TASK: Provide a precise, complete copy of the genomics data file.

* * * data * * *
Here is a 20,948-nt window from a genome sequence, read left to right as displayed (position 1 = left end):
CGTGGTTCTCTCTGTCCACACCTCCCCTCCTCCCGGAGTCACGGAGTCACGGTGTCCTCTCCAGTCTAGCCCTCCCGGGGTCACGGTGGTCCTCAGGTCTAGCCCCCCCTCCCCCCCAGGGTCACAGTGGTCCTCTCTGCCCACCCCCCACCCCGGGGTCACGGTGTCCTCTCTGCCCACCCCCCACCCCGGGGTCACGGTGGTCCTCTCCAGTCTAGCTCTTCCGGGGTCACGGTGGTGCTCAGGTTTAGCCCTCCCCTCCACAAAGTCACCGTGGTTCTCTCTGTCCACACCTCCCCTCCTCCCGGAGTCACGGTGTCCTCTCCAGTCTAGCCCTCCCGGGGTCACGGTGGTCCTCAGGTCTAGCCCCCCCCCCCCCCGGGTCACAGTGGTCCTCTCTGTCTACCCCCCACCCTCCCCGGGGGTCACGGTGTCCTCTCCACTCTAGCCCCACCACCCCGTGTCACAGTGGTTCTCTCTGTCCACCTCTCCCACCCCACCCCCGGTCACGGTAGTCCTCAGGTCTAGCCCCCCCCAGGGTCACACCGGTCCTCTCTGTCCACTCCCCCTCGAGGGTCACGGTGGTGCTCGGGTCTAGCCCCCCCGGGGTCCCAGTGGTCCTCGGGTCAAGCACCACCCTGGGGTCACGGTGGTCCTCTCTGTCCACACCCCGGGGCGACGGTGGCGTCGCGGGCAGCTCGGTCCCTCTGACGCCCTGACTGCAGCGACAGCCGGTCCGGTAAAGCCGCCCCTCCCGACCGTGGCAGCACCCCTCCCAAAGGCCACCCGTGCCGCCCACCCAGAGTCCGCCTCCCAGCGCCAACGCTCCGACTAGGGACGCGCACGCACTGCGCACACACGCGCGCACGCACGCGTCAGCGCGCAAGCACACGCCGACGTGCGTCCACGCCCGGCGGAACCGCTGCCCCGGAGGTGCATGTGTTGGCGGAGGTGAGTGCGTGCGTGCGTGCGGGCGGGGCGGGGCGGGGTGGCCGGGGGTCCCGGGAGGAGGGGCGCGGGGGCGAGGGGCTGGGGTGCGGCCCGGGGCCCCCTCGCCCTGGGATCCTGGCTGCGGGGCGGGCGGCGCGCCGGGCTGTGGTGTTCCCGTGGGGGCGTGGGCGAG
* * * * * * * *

Here is a 20,948-nt window from a genome sequence, read left to right as displayed (position 1 = left end):
CGTGGTTCTCTCTGTCCACACCTCCCCTCCTCCCGGAGTCACGGAGTCACGGTGTCCTCTCCAGTCTAGCCCTCCCGGGGTCACGGTGGTCCTCAGGTCTAGCCCCCCCTCCCCCCCAGGGTCACAGTGGTCCTCTCTGCCCACCCCCCACCCCGGGGTCACGGTGTCCTCTCTGCCCACCCCCCACCCCGGGGTCACGGTGGTCCTCTCCAGTCTAGCTCTTCCGGGGTCACGGTGGTGCTCAGGTTTAGCCCTCCCCTCCACAAAGTCACCGTGGTTCTCTCTGTCCACACCTCCCCTCCTCCCGGAGTCACGGTGTCCTCTCCAGTCTAGCCCTCCCGGGGTCACGGTGGTCCTCAGGTCTAGCCCCCCCCCCCCCCGGGTCACAGTGGTCCTCTCTGTCTACCCCCCACCCTCCCCGGGGGTCACGGTGTCCTCTCCACTCTAGCCCCACCACCCCGTGTCACAGTGGTTCTCTCTGTCCACCTCTCCCACCCCACCCCCGGTCACGGTAGTCCTCAGGTCTAGCCCCCCCCAGGGTCACACCGGTCCTCTCTGTCCACTCCCCCTCGAGGGTCACGGTGGTGCTCGGGTCTAGCCCCCCCGGGGTCCCAGTGGTCCTCGGGTCAAGCACCACCCTGGGGTCACGGTGGTCCTCTCTGTCCACACCCCGGGGCGACGGTGGCGTCGCGGGCAGCTCGGTCCCTCTGACGCCCTGACTGCAGCGACAGCCGGTCCGGTAAAGCCGCCCCTCCCGACCGTGGCAGCACCCCTCCCAAAGGCCACCCGTGCCGCCCACCCAGAGTCCGCCTCCCAGCGCCAACGCTCCGACTAGGGACGCGCACGCACTGCGCACACACGCGCGCACGCACGCGTCAGCGCGCAAGCACACGCCGACGTGCGTCCACGCCCGGCGGAACCGCTGCCCCGGAGGTGCATGTGTTGGCGGAGGTGAGTGCGTGCGTGCGTGCGGGCGGGGCGGGGCGGGGTGGCCGGGGGTCCCGGGAGGAGGGGCGCGGGGGCGAGGGGCTGGGGTGCGGCCCGGGGCCCCCTCGCCCTGGGATCCTGGCTGCGGGGCGGGCGGCGCGCCGGGCTGTGGTGTTCCCGTGGGGGCGTGGGCGAG